Vatroslav, the butcher’s son, was gradually taking over his father Ratko’s business. Dressed all in white, at the crack of dawn he’d step into the van, put his arms around half a skinned calf, swing it over his shoulder, and bring it into the shop. With one practised move, he’d hang it on a hook and put it on a rail behind the counter, placing the better-looking cuts of meat in the shop window. Below, little pools of blood would form, pools which his father Ratko would wipe with a magic cloth upon arriving in the shop around nine o’clock. Old Ratko arrived every morning clean-shaven, his grey hair neatly combed; he changed his white overcoat four to five times a day—it was not for nothing that he had learned his trade in Germany. It did not escape his attention, for he had the roving eye of an old rake, that Vatro’s shoulders would twitch and his spine straighten every time Magda entered the shop, and lately, she’d been coming to the shop almost every morning.

“What will it be today? We have some lovely beef tenderloin,” Vatro suggested.

“Today I’d like a nice veal shank, so soft, you know, that it melts in my mouth.”

And she started laughing, her tits wobbling, and when he turned around Vatro didn’t know what it was she had asked for, so his father had to whisper it to him.

“Only the best for you, miss. Go on, Vatro, bring her the stuff from the back.”

While Vatro was making his way through a curtain of sausages in order to bring her that special bit of locally reared veal that was kept on the off chance the food inspector turned up, Ratko would lean on the massive chopping board, which he’d cleaned of the skin and bones, and he’d hit on Magda. He did not do it for himself, this old butcher; after all, he made regular deliveries in person to some very fine city ladies around noon. No—he chatted her up so that she would take a shine to his son.

“There you go, miss, it’s as tender as your soul,” Vatro offered, growing bolder, too.

“Let me feel it,” laughed Magda. “Dear me, my mouth is watering, just from thinking about nibbling on it, imagining how much I’ll enjoy it.”

Vatro’s mouth started watering, too, and his own flesh stiffened a bit.

“You know what,” old Ratko chipped in again, “we’ll give you our number so you can call us whenever you cannot make it here in person and we’ll leave you a bit on the side.”

“Or deliver it to you in person,” Vatro chimed in, for an apple doesn’t fall far from the tree.

And so Ratko gave her Vatro’s number, Magda left hers, and in a couple of days, after a series of messages and photographs in which they mostly cut good figures, Vatro took Magda out to the Hunter’s Lodge to try their wild boar stew, marinated rabbit and hunter’s platter for two.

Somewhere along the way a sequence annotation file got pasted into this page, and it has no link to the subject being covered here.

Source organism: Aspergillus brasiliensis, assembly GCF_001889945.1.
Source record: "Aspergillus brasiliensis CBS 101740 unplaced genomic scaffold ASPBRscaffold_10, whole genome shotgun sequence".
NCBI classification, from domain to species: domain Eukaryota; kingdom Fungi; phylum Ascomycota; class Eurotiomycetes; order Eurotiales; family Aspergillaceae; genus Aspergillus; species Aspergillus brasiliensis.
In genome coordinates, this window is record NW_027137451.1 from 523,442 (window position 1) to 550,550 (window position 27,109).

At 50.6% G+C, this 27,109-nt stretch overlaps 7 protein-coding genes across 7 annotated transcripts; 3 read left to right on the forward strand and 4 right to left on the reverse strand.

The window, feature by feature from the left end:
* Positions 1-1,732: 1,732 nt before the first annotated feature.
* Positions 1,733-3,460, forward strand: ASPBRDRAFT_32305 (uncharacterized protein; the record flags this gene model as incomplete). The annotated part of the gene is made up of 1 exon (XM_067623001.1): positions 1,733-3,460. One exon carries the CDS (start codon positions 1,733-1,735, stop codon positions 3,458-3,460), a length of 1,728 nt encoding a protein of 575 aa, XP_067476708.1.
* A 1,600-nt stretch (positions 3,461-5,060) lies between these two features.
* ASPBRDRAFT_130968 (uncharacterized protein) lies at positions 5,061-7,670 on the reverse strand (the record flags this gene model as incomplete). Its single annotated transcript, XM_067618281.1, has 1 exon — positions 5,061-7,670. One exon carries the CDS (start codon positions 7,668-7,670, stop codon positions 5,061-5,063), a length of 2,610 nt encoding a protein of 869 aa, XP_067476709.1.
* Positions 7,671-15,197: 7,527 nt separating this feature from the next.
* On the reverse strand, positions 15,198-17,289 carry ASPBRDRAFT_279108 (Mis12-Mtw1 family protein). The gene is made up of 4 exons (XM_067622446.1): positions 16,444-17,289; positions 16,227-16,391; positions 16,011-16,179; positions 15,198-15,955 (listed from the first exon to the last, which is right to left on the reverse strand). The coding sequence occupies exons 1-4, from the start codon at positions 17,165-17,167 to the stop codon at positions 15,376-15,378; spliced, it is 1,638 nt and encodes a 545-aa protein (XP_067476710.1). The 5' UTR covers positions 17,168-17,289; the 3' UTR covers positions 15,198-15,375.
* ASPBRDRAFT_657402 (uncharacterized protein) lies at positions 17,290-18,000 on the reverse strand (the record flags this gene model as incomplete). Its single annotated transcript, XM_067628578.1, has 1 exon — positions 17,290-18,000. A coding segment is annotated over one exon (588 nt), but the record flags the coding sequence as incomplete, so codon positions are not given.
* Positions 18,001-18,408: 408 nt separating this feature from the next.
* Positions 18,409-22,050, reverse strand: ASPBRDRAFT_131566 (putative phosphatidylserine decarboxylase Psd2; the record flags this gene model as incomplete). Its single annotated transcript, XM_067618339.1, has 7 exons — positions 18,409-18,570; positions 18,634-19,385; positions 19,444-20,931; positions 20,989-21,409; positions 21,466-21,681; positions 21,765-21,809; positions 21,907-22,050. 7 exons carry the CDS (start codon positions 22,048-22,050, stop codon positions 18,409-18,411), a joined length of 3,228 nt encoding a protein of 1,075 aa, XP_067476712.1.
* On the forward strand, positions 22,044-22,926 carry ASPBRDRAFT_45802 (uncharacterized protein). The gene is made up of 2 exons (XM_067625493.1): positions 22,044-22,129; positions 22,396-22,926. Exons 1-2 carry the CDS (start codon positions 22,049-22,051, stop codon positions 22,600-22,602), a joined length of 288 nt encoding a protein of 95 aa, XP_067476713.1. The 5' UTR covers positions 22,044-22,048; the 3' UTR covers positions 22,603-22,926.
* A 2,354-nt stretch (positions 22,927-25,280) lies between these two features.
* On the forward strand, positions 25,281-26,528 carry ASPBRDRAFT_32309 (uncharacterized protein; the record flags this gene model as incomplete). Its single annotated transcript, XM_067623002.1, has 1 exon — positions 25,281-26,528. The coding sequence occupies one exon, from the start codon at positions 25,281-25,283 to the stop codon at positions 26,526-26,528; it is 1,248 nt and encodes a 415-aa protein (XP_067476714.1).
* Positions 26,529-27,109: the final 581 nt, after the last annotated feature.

“You eat wonderfully,” said Vatro.

“Thank you, and so do you,” Magda laughed.

He put a piece of meat on a fork and brought it to Magda’s lips. She bit into it, stopped, looked at him, held his hand to steady it (it’s hard to eat if it’s shaking), and started chewing while locking his gaze.

“Oh, this is so scrumptious.”

“You are more scrumptious.”

Later that evening Vatro nibbled on her second chin, rubbed himself against her thighs, kneaded her belly, got to know the exact cut of her.

“God, you have such a beautiful body!”

“Beautiful body?!”

“Beautiful, beautiful.”

“You mean you’re not with me because of my wit and love of life, eyes, and laughter?”

“Well, yes, that too, but your body . . . ”

“So you mean to say you’re with me only because of my body?”


How Magda laughed, how she giggled, how she pulled him on top of her. Vatro asked her to put her legs together, pushing his member between her thighs. And so it went on, without ever really beginning, Magda looking at his face as it got all deformed; he looked to her like an ape, made an ape-like noise, and then went limp. He put his arms around her; OK, fine, it happens, you never know how things will turn out the first time; OK, fine, she put her arms around him, too.

Immediately he introduced her to everyone as his girlfriend, and old Ratko’s eyes twinkled. He took her to local fairs, to public celebrations, to election campaign events, wherever there were oxen and lambs being roasted on a spit. They even went to a bikers’ party, to horse races, and to the Feast of the Nativity of Our Lady. On this meat diet, she lost fifteen kilograms, more or less around the waist, her arms became a little bit thinner, too, but her thighs still pressed against each other, which is exactly how Vatro preferred them. My fatty, my very own piggy, my piglet, he’d say as he rubbed himself against her thighs and never would they move further or deeper than that, he never quite cut it. But OK, fine, she liked him, he was attentive, he was happy to be with her, he even bragged about it. How many women have that, how many? thought Magda. In any case, he came quickly, and afterwards, he held her for a long, long time, calling her pet names until she fell asleep. How many women have that, how many? She’d close her eyes, she no longer wanted to look at that ape-like mug, she’d touch herself a bit, and it would all pass somehow. He’d bring her meat, beat schnitzels for her, and put aside the best bones for soup. How many?